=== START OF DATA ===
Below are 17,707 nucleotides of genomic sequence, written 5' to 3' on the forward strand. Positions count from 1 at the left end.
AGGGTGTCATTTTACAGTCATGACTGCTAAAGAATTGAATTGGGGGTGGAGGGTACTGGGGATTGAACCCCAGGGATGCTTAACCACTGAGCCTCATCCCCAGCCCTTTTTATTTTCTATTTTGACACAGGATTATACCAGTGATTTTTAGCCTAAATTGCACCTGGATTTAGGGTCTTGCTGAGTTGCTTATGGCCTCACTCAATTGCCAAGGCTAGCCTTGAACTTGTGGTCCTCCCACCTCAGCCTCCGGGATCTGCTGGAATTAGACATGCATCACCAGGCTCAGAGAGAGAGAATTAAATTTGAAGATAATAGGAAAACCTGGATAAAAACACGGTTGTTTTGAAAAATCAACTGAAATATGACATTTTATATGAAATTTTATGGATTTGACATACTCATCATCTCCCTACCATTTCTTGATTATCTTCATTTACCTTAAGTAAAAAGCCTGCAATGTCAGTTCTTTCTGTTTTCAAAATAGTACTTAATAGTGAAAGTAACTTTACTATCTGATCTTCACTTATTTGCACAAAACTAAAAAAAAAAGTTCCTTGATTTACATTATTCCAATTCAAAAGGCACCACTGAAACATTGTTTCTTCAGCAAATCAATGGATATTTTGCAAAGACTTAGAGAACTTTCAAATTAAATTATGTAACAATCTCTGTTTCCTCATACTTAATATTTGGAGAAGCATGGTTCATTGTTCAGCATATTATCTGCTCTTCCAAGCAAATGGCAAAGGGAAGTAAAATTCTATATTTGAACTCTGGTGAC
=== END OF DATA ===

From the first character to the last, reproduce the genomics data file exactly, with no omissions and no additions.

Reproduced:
Below are 17,707 nucleotides of genomic sequence, written 5' to 3' on the forward strand. Positions count from 1 at the left end.
AGGGTGTCATTTTACAGTCATGACTGCTAAAGAATTGAATTGGGGGTGGAGGGTACTGGGGATTGAACCCCAGGGATGCTTAACCACTGAGCCTCATCCCCAGCCCTTTTTATTTTCTATTTTGACACAGGATTATACCAGTGATTTTTAGCCTAAATTGCACCTGGATTTAGGGTCTTGCTGAGTTGCTTATGGCCTCACTCAATTGCCAAGGCTAGCCTTGAACTTGTGGTCCTCCCACCTCAGCCTCCGGGATCTGCTGGAATTAGACATGCATCACCAGGCTCAGAGAGAGAGAATTAAATTTGAAGATAATAGGAAAACCTGGATAAAAACACGGTTGTTTTGAAAAATCAACTGAAATATGACATTTTATATGAAATTTTATGGATTTGACATACTCATCATCTCCCTACCATTTCTTGATTATCTTCATTTACCTTAAGTAAAAAGCCTGCAATGTCAGTTCTTTCTGTTTTCAAAATAGTACTTAATAGTGAAAGTAACTTTACTATCTGATCTTCACTTATTTGCACAAAACTAAAAAAAAAAGTTCCTTGATTTACATTATTCCAATTCAAAAGGCACCACTGAAACATTGTTTCTTCAGCAAATCAATGGATATTTTGCAAAGACTTAGAGAACTTTCAAATTAAATTATGTAACAATCTCTGTTTCCTCATACTTAATATTTGGAGAAGCATGGTTCATTGTTCAGCATATTATCTGCTCTTCCAAGCAAATGGCAAAGGGAAGTAAAATTCTATATTTGAACTCTGGTGAC